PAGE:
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The Chosen Seed by Sarah Pinborough

The Chosen Seed

The Chosen Seed by Sarah Pinborough (Ace, 2013) The Forgotten Gods: Book Three starts off with Cassius Jones still in hiding. He’s been framed for murder and, even in the best run countries, he would find it difficult to avoid conviction. That we find ourselves in a dystopian alternate history version of London compounds the problem. In this timeline, the corruption has been institutionalised and police in key positions tend to get the results they decide are necessary. Because Jones has become inconvenient in two different contexts. . . Well, when it comes to Mr Bright, the ostensible antagonist, the relationship with Jones is more equivocal. Indeed, it might be better to characterise the relationship as a form of gaming. Mr Bright, of course, has been playing a long time. He has the experience and the perspective. But Jones has proved to be a fast-learner. He’s also angry to find himself a victim of an organisation he does not understand. In the rational world, he cannot bring himself to define the relationship between Mr Bright and his family as Faustian. This was a form of breeding program. In return for unspecified rewards, two sons were born. Then the first-born son of the younger son was swapped on birth. This is the central mystery of the trilogy. What was the point of this program?

Jones is driven by the need to find his nephew Luke. It’s just grown more challenging now he’s on the run. Fortunately, some of the criminal bosses he’s dealt with in the past see a possible benefit in helping him now. As a wanted man, he starts as not quite a prisoner. Meanwhile, back in the police procedural part of the book, there are still those who believe Jones to be innocent. Their problem is the same as that experienced by Jones. The prevailing culture is hostile to those who do not toe the party line. If these “good” detectives and the expert profiler are seen to be challenging the orthodoxy of Jones’ guilt, they will be in serious trouble. In a way, they are also prisoners of circumstances. Yet, unless the official and unofficial parties can co-ordinate their activities, this is not going to turn out well.

Sarah Pinborough

Sarah Pinborough

The problem is compounded by the dissension in the ranks of the “organisation” and the network it supports. In the old days, the First had provided a coherent approach to running affairs on Earth. When Mr Bright became the leader, not everyone thought he was the right choice. Now the First has woken up again, the factionalism becomes more overt. Aggravating the situation, one more of the organisation’s membership is dying and decides to take a few locals with him. This gives the Government the task of dealing with what may turn into a major epidemic. People are dying already.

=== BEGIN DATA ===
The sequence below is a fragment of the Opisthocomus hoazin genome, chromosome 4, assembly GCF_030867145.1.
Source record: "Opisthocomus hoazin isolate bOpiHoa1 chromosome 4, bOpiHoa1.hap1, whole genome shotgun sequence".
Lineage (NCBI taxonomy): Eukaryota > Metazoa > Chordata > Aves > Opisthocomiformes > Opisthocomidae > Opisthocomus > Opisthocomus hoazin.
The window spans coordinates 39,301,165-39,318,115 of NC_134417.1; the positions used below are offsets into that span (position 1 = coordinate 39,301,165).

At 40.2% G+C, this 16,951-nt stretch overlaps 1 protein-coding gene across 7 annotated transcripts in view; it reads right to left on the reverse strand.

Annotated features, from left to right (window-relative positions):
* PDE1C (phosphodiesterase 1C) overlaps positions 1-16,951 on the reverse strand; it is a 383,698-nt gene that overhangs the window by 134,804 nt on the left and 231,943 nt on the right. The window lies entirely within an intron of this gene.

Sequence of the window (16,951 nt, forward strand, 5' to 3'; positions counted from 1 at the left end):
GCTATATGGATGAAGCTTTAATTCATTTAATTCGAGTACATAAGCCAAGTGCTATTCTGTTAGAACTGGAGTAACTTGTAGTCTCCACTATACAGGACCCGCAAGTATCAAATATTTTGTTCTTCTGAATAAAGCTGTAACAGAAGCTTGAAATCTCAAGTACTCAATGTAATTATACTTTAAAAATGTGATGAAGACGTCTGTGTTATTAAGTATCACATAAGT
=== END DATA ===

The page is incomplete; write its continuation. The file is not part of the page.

What makes this trilogy interesting is the deliberate overlaying of genre elements. In the first book, we begin with what seems exclusively a police procedural but it rapidly acquires what may be a supernatural overlay in the killing of various students. Some of the events may be considered by some to trespass into horror. Looking back, this is actually slightly more science fiction than fantasy with those who had involuntarily participated in a scientific experiment being terminated. Indeed, the way the ending shapes up is almost pure science fiction but embedded in a form of fantasy context. It’s a context that skates over various myths or reinterpretations of events fitting into an Abrahamic tradition. In the final pages, there’s a coherent explanation for all the events described in the three books which blends the supernatural and science fiction together. If you’ve reached this far, the author has won. It no longer matters whether the explanation resonates with you as an individual. You’ve invested in the life of Jones as he struggles to rescue his nephew, and then deal with the increasingly dangerous situation he discovers.

This book didn’t come up for review so I spent my own money to find out how the trilogy ended. That says a lot about the quality of the series. I wanted to see how the plot was resolved even though I strongly suspected it might be straying towards a less interesting plot resolution (by my standards). In fact, I was more or less right about what was happening and, because it’s cast as science fiction, thought it marginally less silly than I might otherwise have done. To get there, we have rather more character than plot development. Of course, a lot of “stuff” happens, but events give us a better opportunity to watch all interested parties respond and show more about themselves. This makes The Chosen Seed a pleasing read. There’s a lot of craft involved in building this particular scenario and then making it not wholly incredible in its own terms. In no small way, this is due to the fact Jones and those helping him must ultimately rely on basic skills like historical research and hacking to get their results. If you like a blend of horror, supernatural and science fiction delivering a police procedural outcome, this is a very good trilogy to read.

For reviews of other books by Sarah Pinborough, see:
A Matter of Blood
Mayhem
The Shadow of the Soul.

The Shadow of the Soul by Sarah Pinborough

August 18, 2013 1 comment